Featured Story from Kenya
Community Health Information Center Volunteers: The 'hearts and souls' of the Centers

By Pauline Karani
Edited by Pauline Bunyasi
July 2003

Popularly known as "the Computer place", WiRED International's Community Health Information Center (CHIC) in Butula is proving to be the best strategy for fighting AIDS. Confirming the popular notion that "information is power," the story of 11-year-old Joseph is a testimony to WiRED's work in this part of the world.

WiRED Client Support Volunteers meet people from different backgrounds, cultures and age groups. All say that serving the clients helps them understand their communities better. They see more clearly the fears and wisdom of the older generation, the confusion and excitement of the teenagers, the innocence and hopefulness of the young, and the seriousness and urgency of the middle-aged. All of the clients are important to the Client Support volunteers - they are treated all the same regardless of the age, gender, religious affiliation or social status.

All manner of people walk into the WiRED Community Health Information Centers (CHICs) in search of information. Some people arrive out of their own volition and others by persuasion. The volunteers serve them all with enthusiasm. Perhaps the information they give will save one of their own from the curse of ignorance. An informed society, they believe, is a liberated society. The WiRED volunteers use various ways to encourage people in their communities to get the health information they need. Many of those who come in reluctantly at first leave the Center excited and enriched with the knowledge they have acquired. They often return with a friend, relative or both.

Miriam Kamau is one of the 80 volunteers working in one of the 16 WiRED Centers situated in different parts of the rural areas of Kenya. She has a soft spot for women and girls, especially those living under conditions making them vulnerable to HIV infection. She, therefore, uses the only tool she has to help these women and girls - she invites them to the CHIC to get informed.

Getting commercial sex workers (CSWs) to come to the Center isn't an easy task. The greatest hindrance is their working hours. They work at night and sleep during the day. Miriam, however, works regular hours. To reach these women and girls Miriam has devised a method to meet with them. Miriam leaves her work at the Center at five in the evening and dresses up as a CSW. She goes out to the streets where these girls hang out. She mingles with them and even walks into the pubs "in search of clients." Once in the pub, Miriam or one of the other girls orders a drink for herself and fellow CSWs. Even though she doesn't drink alcohol, she keeps a beer bottle nearby pretending to sip from it once in awhile. Meanwhile she talks with the girls and creates a rapport with them. Soon they become friends.

After several days, Miriam manages to invite two of the girls to the CHIC. They, in turn, bring in two others. She goes out again and brings Alice, who comes to the center out of curiosity. Why would one who works in a decent place like this want to be a prostitute, Alice wonders. In her mind Miriam is a prostitute like herself. She doesn't know that it is a strategy to get the girls to the Center.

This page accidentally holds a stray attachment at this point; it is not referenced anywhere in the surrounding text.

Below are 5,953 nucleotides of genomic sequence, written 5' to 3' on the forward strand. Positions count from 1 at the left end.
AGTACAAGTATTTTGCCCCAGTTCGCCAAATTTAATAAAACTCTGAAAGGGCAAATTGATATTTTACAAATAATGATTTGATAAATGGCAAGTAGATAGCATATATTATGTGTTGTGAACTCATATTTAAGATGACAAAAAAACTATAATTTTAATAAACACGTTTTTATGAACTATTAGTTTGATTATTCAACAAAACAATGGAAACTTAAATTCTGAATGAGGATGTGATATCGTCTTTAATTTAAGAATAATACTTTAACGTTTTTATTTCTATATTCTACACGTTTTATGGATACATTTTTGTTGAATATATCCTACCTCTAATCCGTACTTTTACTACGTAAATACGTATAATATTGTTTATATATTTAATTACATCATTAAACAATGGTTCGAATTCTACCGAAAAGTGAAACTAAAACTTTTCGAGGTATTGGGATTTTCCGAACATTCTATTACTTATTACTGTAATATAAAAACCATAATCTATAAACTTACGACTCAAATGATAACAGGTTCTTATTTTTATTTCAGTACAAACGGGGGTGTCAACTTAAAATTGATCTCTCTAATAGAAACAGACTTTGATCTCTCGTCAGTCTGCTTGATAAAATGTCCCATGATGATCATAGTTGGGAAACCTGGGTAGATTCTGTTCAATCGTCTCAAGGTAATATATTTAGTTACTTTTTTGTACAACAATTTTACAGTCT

Miriam soon leads her "friend" to a computer where she explains all she needs to know about the computers and how to access necessary information from the CD-ROMs. Alice looks through various CD-ROMs on health. First she looks at a CD-ROM on nutrition, and then one on TB. Finally she looks at the CD about HIV/AIDS/STDs; the one she had actually come to see. Then Alice notices that she has some of the symptoms mentioned in the CD on STDs. She confides in her friend Miriam who refers her to a doctor she knows for treatment. Alice does not have the doctor's fees, and Miriam offers to pay for the expenses. The friendship grows and a client is won. Since then Alice has become a regular client of the Center, getting information on many other health issues.

Miriam has managed to bring five CSWs to the Center to access information since April. It may sound like a small number, but getting five prostitutes to leave their beds in search of information is indeed a Herculean task. Four of these girls have learned how to protect themselves from sexually transmitted infections and take better care of their health. Another girl has completely left the trade and is now selling vegetables at the market to fend for herself and her son.

This is but one of the many stories of the lives that have been touched by the volunteers working in the CHICs in Kenya. Like Miriam, most if not all of them, believe in the importance of the information they are disseminating. It doesn't matter what one is involved in, who they are or what label they wear. WiRED volunteers believe health information is vital for all people. So, when one steps through one of the doors of a CHIC to access information, they are VIPs and they are treated as such.

No better words can describe the WiRED CHIC Volunteers than the words of WiRED's Executive Director Prof. Gary Selnow, who describes the volunteers as the 'hearts and souls' of the Centers. "They are the indispensable element of this information delivery system," he says. The Centers are about more than computers; they are about people - both the information seekers and the information givers.

* (not her real name)
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